Cleaning Stalls: A daily chore that is easier on some days compared to others, it isn’t the chore to “stop and smell the roses”. At my house, my sister and I clean stalls together. So while some may dread it, that’s the time my sister and I share our days with each other. That sister bonding time means the world to me, even if we are surrounded by “brown roses”.
Unloading Feed/Bedding: This chore isn’t bad, but when the weather is not in our favor, such as this recent spring, it can be dreadful. Good news is, this isn’t a daily chore – once we unload the truck, we are stocked for over a week!
Washing Animals: Animals, like humans, can be moody. So some animals may be a challenge, but I love the smell of the shampoo and the refreshing feeling of water spraying back at me on a hot summer day!
Cleaning Show Equipment: Before and after shows, such as the county fair, it is important to clean all the equipment we take. This is much more fun when there are siblings around to chat with, it makes time fly by!
Holding Animals for the Vet: This can be tough, especially when we can’t just tell an animal to “hold still”. I’ve learned to love this chore because I always learn something new!
Filling Hay Feeders: This one doesn’t take long, but let’s be honest: bales of hay aren’t easy to carry. Once we make our way over to the feeder and hoist the bale up into the feeder, the job is done. The best part about this is when the hungry animals come walking over, they are always happy to see the person bringing them more food!
Clipping Animals: Most of us have that specific haircut we prefer. Animals have certain haircuts too, especially in preparation for a show. This is the perfect opportunity to play hairdresser and treat the animals to a fresh haircut!
Fixing Fences: Depending on the size of the farm, this can go really quick or really slow. However, it’s always a bad day when you see a cow walking down the road. So, fixing fences is a chore to prevent those bad days!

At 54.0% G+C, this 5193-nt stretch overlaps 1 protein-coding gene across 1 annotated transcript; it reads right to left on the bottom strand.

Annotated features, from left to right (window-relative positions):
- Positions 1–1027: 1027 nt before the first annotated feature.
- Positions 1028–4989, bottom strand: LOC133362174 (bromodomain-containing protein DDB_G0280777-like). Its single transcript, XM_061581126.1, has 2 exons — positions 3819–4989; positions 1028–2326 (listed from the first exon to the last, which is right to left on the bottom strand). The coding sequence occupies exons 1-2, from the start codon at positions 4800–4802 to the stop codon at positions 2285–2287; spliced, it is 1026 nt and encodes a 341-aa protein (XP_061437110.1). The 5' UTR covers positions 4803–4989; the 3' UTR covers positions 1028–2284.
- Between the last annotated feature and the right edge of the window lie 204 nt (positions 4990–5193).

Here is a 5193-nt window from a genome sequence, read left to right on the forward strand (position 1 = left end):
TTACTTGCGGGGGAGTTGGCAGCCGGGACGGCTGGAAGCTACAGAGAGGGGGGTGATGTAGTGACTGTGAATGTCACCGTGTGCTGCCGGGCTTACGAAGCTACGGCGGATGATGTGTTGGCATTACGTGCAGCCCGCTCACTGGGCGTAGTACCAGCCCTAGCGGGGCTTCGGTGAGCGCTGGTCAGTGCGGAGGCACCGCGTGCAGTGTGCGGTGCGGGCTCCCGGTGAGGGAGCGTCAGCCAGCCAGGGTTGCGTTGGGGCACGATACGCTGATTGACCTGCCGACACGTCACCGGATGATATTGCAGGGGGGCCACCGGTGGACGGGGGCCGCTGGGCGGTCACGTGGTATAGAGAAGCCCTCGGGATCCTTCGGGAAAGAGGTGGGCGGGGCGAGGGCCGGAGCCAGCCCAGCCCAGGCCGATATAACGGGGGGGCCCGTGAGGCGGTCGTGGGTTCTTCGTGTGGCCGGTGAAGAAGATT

Stacking Hay: My number one chore I love to hate. In the summer heat, unloading hundreds of hay bales weighing about 50 lbs. each, this is not appealing to the average Joe. But, this is a GREAT way to get a workout! Go ahead and skip the gym after stacking hay, you deserve it!
Farm life may be filled with chores, but from personal experience, I can say I wouldn’t have it any other way. There is always something to be done, keeping me occupied and entertained 24/7!
Illinois State University
As many of us have seen this spring, farm machinery is moving all around. Farmers are busy planting the fields during this time of year. Depending on the time of year, most farmers can have their fields planted by end of May or early June. Of course, everything depends on the weather too. Some of us in northern Illinois saw snow on Easter Sunday, which fell on April 1st. A cold spring makes for less than ideal conditions to plant in the field, as farmers must wait until the ground is thawed for good. In the fall, growers are fully occupied harvesting their fields and finishing for the season, hopefully before the winter weather arrives. So, what do farmers do in between planting and harvest? Let’s dive a little deeper!
After the seeds are in the ground, a farmer’s job is not done. The period between planting and harvest is a great time to get farm machinery into tip-top shape. By taking time during the summer to ensure all equipment is cared for and ready to operate, it allows the farmers to have a smooth transition into harvest when the crops are ready.
Another task farmers often face between planting and harvest is plant care. Just as we take care of our pets, crop farmers must care for their plants. If there are pests infesting a portion of the field, or a fungus invading some of the plants, it is up to the farmer to solve those problems. A farmer walks through each field and checks on the plants periodically through the growing season, also known as crop scouting. The health of the plant plays a big role in the harvest yield in the fall. The healthier the plants, the higher quantity of crops that will be produced. The farmer also must care for the soil. Just as many of us take vitamins to ensure we receive key nutrients, it is the grower’s responsibility to make sure the soil is getting the proper nutrients too. With a healthy soil foundation, a farmer is setting up for a fruitful harvest.
Growers are also tasked with the responsibility of planning for the future. Just like any other business, these operators are looking ahead and making decisions to better their farm for the following year. Important choices include types of crops to plant, what soil treatments should be applied, any machinery that should be fixed or purchased, and many more. The countless choices that go into each decision can be daunting to non-farmers. However, with experience and resources from experts, farmers can make the best-educated decisions for their farm and their family.
Farmers are some of the most hardworking individuals. They work year-round to ensure the best quality crops for a bountiful harvest, and to keep feeding us, the consumers.
Illinois State University